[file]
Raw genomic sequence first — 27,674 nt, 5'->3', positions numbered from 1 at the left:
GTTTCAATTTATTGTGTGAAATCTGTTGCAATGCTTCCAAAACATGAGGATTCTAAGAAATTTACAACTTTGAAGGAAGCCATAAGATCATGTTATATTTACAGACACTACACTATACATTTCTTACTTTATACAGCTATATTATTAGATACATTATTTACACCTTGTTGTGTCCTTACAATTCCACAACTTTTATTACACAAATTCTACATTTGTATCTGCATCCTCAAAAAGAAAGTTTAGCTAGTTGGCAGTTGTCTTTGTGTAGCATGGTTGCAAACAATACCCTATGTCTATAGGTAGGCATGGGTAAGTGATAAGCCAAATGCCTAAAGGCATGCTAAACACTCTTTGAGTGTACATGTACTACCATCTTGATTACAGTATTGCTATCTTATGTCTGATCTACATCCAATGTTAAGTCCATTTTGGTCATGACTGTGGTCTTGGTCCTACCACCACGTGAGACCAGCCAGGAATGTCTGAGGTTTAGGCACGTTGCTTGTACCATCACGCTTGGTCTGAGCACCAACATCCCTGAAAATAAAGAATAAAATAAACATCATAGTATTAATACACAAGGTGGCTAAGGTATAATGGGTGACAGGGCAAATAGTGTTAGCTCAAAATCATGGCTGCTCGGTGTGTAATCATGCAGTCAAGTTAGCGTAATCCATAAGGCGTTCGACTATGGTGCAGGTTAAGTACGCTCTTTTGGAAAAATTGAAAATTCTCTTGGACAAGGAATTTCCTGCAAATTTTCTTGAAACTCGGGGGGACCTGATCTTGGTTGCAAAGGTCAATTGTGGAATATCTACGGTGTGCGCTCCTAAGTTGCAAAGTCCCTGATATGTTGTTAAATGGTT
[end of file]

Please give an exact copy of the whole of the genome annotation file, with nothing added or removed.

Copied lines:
Raw genomic sequence first — 27,674 nt, 5'->3', positions numbered from 1 at the left:
GTTTCAATTTATTGTGTGAAATCTGTTGCAATGCTTCCAAAACATGAGGATTCTAAGAAATTTACAACTTTGAAGGAAGCCATAAGATCATGTTATATTTACAGACACTACACTATACATTTCTTACTTTATACAGCTATATTATTAGATACATTATTTACACCTTGTTGTGTCCTTACAATTCCACAACTTTTATTACACAAATTCTACATTTGTATCTGCATCCTCAAAAAGAAAGTTTAGCTAGTTGGCAGTTGTCTTTGTGTAGCATGGTTGCAAACAATACCCTATGTCTATAGGTAGGCATGGGTAAGTGATAAGCCAAATGCCTAAAGGCATGCTAAACACTCTTTGAGTGTACATGTACTACCATCTTGATTACAGTATTGCTATCTTATGTCTGATCTACATCCAATGTTAAGTCCATTTTGGTCATGACTGTGGTCTTGGTCCTACCACCACGTGAGACCAGCCAGGAATGTCTGAGGTTTAGGCACGTTGCTTGTACCATCACGCTTGGTCTGAGCACCAACATCCCTGAAAATAAAGAATAAAATAAACATCATAGTATTAATACACAAGGTGGCTAAGGTATAATGGGTGACAGGGCAAATAGTGTTAGCTCAAAATCATGGCTGCTCGGTGTGTAATCATGCAGTCAAGTTAGCGTAATCCATAAGGCGTTCGACTATGGTGCAGGTTAAGTACGCTCTTTTGGAAAAATTGAAAATTCTCTTGGACAAGGAATTTCCTGCAAATTTTCTTGAAACTCGGGGGGACCTGATCTTGGTTGCAAAGGTCAATTGTGGAATATCTACGGTGTGCGCTCCTAAGTTGCAAAGTCCCTGATATGTTGTTAAATGGTT